Structural Quality Metrics to Evaluate Knowledge Graph Quality

Tracking #: 3366-4580

Sumin Seo
Heeseon Cheon
Hyunho Kim
Dongseok Hyun

Responsible editor: 
Guest Editors Wikidata 2022

Submission type: 
Full Paper
This work presents six structural quality metrics that measures the quality of knowledge graphs and apply the metrics to six knowledge graphs: four cross-domain knowledge graphs on the web (Wikidata, DBpedia, YAGO, Freebase), Google Knowledge Graph, and Naver's integrated knowledge graph (Raftel). The `Good Knowledge Graph' should define specific classes and properties in its ontology so that it can abundantly express knowledge in the real world. Also, Knowledge Graph should use the classes and properties actively. We tried to examine the internal quality of knowledge graphs by focusing on the structure of the ontology, which is the schema of knowledge graphs, and the degree of use thereof. As a result, We have found the characteristics of a good knowledge graph that could not be known only by scale-related indicators such as the number of classes and properties.
Full PDF Version: 


Solicited Reviews:
Click to Expand/Collapse
Review #1
By Giorgos Stoilos submitted on 28/Apr/2023
Review Comment:

This manuscript was submitted as 'full paper' and should be reviewed along the usual dimensions for research contributions which include

The paper presents various structural-based metrics to assess the quality of a knowledge graph. The idea is to use the ontology (schema) defined for a Knowledge Graph for computing various frequency metrics for a given knowledge graph.

I find the problem of assessing the content or exploring a KG to get insights about them very important especially given their potential big size. Using the classification found in the following paper

Matteo Lissandrini, Davide Mottin, Katja Hose, Torben Bach Pedersen: Knowledge Graph Exploration Systems: are we lost? CIDR 2022

I would say that this paper falls under the Summarization-based KG exploration approaches.

I have the following concerns that at the current moment prohibit me to consider an acceptance or acceptance after major revisions.

1. The technical part of the paper can be significantly improved. Currently the authors define several metrics that intend to be used in order to show specific properties of the KG. However, these properties are not defined formally or it is not shown what are the properties that these metrics satisfy in a more formal way. For example do these metrics fall within [0,1]? Are they monotonic increasing. Are there other interesting properties? Can these properties be shown formally.? Or through some examples. In some occasions the authors state properties like "when classes are divided more specifically and each class has more instances, then ClasSInstantion becomes higher". This needs to be formalized and the claim need to be proven or at least shown via a few examples. If these properties are not shown then it is hard to assess their significance of using them for analyzing the internals of a KG and also hard to understand what they mean.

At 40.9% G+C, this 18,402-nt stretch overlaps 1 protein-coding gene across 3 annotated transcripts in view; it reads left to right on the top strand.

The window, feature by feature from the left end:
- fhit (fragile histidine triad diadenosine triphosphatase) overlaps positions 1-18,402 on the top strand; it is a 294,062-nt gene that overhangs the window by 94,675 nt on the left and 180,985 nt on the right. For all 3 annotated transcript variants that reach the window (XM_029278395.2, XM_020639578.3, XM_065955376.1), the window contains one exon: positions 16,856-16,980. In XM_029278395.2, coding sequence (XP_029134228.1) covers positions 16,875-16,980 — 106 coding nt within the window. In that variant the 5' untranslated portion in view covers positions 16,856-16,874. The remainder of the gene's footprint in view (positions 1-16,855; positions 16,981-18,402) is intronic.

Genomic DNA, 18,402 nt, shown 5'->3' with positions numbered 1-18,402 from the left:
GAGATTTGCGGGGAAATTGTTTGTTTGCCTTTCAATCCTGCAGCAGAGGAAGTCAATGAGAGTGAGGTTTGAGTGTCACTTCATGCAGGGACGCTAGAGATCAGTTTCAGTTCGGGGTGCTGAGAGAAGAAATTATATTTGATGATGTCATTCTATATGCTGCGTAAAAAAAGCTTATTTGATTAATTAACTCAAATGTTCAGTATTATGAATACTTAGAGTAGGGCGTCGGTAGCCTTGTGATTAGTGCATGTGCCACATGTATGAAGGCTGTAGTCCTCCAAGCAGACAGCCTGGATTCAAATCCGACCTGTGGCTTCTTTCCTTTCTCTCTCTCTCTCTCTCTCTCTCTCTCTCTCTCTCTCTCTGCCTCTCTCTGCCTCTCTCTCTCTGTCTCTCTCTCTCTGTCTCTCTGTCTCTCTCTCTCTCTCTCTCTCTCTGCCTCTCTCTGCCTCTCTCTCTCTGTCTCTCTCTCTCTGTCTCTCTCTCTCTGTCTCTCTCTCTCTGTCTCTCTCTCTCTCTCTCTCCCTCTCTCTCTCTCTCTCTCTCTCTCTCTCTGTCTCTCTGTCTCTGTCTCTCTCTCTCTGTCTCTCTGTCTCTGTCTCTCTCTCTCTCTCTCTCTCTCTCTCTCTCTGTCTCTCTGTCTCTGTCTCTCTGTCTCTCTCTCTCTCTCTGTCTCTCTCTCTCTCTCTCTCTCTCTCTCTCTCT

2. As stated above the presentation of the technical part of the paper could be improved by more examples. Currently there is one running example, however, more examples with differently structed ontologies that would lead to different measures should be given in order to see in practice how these metrics work and how they would differ in different scenarios.

3. Justification of these metrics: The authors claim that these metrics help analyze the quality of a graph. I have two issues here. First, it is not clear why these metrics are the only ones to be used and not others. Or these in combination with others. Moreover, I would agree that these metrics could be interesting to help explore the internals of a KG but not necessarily that they demonstrate the quality of a KG. For example, if an ontology defines a hierarchy about Diseases which is under-populated in the KG, this doesn't necessarily mean that the quality of the KG is low, but it could simply mean that the KG is incomplete and more data need to be extracted. In general, the notions of what is a 'good' KG or a 'better structure KG' are weak but I fear it is impossible to justify what is good and what not. Perhaps an ontology or KG that is bad according to this paper is very useful in practice. It would be good to try and make some claims less strong in the paper and try to make the framework more objective.

The metrics ICR and IPR are simple class and property instantiation metrics computed for whole KG. Their granularity is very low so I doubt they are giving a very big insight in the internals and structure of the graph. The main contribution is the following 4 metrics which I am not sure is enough to justify a journal publication. In general, more in-depth research needs to be done on the metrics, their properties, their justification and the overall presented framework.